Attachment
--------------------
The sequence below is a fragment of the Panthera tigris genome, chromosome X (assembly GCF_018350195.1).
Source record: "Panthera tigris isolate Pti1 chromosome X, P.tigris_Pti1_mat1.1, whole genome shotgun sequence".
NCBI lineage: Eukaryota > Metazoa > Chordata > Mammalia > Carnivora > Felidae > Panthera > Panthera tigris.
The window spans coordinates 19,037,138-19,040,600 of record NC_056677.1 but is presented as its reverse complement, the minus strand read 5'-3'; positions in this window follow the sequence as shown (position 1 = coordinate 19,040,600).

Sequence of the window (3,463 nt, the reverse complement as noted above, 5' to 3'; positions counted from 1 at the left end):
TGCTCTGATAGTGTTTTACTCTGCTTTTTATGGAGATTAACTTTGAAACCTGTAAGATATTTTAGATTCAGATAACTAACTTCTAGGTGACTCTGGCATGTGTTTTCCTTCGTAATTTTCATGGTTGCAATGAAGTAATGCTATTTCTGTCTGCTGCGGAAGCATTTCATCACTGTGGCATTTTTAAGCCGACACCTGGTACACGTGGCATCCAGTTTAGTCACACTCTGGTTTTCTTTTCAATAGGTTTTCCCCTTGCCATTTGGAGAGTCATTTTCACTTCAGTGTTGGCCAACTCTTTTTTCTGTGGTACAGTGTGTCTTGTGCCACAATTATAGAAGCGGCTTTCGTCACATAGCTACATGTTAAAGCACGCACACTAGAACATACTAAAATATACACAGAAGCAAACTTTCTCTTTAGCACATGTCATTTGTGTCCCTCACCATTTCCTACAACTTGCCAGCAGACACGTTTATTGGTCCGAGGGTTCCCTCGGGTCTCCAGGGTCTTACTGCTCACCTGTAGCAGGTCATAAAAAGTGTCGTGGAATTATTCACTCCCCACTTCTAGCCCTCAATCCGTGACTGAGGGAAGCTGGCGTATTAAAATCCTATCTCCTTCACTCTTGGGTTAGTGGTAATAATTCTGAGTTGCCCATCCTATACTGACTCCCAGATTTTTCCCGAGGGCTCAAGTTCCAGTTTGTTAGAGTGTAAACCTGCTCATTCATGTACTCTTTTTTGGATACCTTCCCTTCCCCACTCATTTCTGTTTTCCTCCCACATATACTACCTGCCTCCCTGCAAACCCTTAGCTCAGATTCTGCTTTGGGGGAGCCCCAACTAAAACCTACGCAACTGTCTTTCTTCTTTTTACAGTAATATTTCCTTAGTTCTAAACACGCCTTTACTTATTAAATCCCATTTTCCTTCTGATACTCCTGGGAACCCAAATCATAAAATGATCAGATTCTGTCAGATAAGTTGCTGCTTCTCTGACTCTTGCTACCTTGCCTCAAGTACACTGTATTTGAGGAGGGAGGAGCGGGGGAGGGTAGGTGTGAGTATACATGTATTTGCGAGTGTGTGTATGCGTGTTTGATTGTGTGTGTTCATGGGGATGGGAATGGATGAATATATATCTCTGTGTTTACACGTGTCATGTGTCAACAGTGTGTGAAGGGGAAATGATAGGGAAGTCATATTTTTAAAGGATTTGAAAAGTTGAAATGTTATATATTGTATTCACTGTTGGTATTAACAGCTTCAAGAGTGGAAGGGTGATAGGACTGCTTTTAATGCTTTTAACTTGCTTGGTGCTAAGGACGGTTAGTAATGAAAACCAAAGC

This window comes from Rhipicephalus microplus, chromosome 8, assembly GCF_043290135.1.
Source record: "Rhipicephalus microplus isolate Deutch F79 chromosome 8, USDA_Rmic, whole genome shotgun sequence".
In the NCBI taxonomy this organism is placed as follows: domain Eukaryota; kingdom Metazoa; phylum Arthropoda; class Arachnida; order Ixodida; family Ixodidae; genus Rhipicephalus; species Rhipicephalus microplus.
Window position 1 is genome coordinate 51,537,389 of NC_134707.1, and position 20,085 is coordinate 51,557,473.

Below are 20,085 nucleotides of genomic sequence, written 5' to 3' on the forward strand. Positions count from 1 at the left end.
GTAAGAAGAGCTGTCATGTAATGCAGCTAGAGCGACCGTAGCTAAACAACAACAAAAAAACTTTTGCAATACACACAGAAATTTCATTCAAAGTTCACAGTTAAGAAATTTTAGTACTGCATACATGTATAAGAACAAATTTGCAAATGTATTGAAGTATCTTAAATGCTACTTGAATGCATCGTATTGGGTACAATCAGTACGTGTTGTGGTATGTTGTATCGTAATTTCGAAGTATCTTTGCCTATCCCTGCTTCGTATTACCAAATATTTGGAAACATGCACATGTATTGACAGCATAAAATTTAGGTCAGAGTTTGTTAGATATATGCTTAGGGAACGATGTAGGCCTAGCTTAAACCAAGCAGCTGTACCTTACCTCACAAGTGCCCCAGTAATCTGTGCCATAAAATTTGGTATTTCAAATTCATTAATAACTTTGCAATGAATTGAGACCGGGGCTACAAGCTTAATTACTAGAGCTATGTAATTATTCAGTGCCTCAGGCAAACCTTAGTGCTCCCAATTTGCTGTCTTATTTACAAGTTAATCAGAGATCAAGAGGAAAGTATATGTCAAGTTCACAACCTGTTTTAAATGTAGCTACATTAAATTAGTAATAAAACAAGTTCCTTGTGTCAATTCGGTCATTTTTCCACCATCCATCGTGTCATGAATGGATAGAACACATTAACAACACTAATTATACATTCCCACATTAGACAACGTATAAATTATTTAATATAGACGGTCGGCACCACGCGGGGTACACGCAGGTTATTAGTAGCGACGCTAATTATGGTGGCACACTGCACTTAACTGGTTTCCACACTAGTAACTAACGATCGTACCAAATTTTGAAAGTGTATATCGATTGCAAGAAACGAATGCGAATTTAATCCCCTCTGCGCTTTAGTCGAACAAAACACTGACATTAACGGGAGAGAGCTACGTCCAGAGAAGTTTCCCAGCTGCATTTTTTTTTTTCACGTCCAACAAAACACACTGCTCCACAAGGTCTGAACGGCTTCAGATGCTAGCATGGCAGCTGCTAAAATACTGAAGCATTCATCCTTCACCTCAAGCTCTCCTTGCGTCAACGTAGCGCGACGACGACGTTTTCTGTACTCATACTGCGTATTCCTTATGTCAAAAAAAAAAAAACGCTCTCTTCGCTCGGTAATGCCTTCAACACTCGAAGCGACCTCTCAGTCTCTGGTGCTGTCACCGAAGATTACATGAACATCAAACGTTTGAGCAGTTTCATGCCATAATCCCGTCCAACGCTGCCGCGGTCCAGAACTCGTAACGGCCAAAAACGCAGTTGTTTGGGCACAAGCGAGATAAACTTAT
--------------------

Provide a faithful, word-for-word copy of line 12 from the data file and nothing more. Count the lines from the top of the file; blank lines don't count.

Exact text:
GTAAGAAGAGCTGTCATGTAATGCAGCTAGAGCGACCGTAGCTAAACAACAACAAAAAAACTTTTGCAATACACACAGAAATTTCATTCAAAGTTCACAGTTAAGAAATTTTAGTACTGCATACATGTATAAGAACAAATTTGCAAATGTATTGAAGTATCTTAAATGCTACTTGAATGCATCGTATTGGGTACAATCAGTACGTGTTGTGGTATGTTGTATCGTAATTTCGAAGTATCTTTGCCTATCCCTGCTTCGTATTACCAAATATTTGGAAACATGCACATGTATTGACAGCATAAAATTTAGGTCAGAGTTTGTTAGATATATGCTTAGGGAACGATGTAGGCCTAGCTTAAACCAAGCAGCTGTACCTTACCTCACAAGTGCCCCAGTAATCTGTGCCATAAAATTTGGTATTTCAAATTCATTAATAACTTTGCAATGAATTGAGACCGGGGCTACAAGCTTAATTACTAGAGCTATGTAATTATTCAGTGCCTCAGGCAAACCTTAGTGCTCCCAATTTGCTGTCTTATTTACAAGTTAATCAGAGATCAAGAGGAAAGTATATGTCAAGTTCACAACCTGTTTTAAATGTAGCTACATTAAATTAGTAATAAAACAAGTTCCTTGTGTCAATTCGGTCATTTTTCCACCATCCATCGTGTCATGAATGGATAGAACACATTAACAACACTAATTATACATTCCCACATTAGACAACGTATAAATTATTTAATATAGACGGTCGGCACCACGCGGGGTACACGCAGGTTATTAGTAGCGACGCTAATTATGGTGGCACACTGCACTTAACTGGTTTCCACACTAGTAACTAACGATCGTACCAAATTTTGAAAGTGTATATCGATTGCAAGAAACGAATGCGAATTTAATCCCCTCTGCGCTTTAGTCGAACAAAACACTGACATTAACGGGAGAGAGCTACGTCCAGAGAAGTTTCCCAGCTGCATTTTTTTTTTTCACGTCCAACAAAACACACTGCTCCACAAGGTCTGAACGGCTTCAGATGCTAGCATGGCAGCTGCTAAAATACTGAAGCATTCATCCTTCACCTCAAGCTCTCCTTGCGTCAACGTAGCGCGACGACGACGTTTTCTGTACTCATACTGCGTATTCCTTATGTCAAAAAAAAAAAAACGCTCTCTTCGCTCGGTAATGCCTTCAACACTCGAAGCGACCTCTCAGTCTCTGGTGCTGTCACCGAAGATTACATGAACATCAAACGTTTGAGCAGTTTCATGCCATAATCCCGTCCAACGCTGCCGCGGTCCAGAACTCGTAACGGCCAAAAACGCAGTTGTTTGGGCACAAGCGAGATAAACTTAT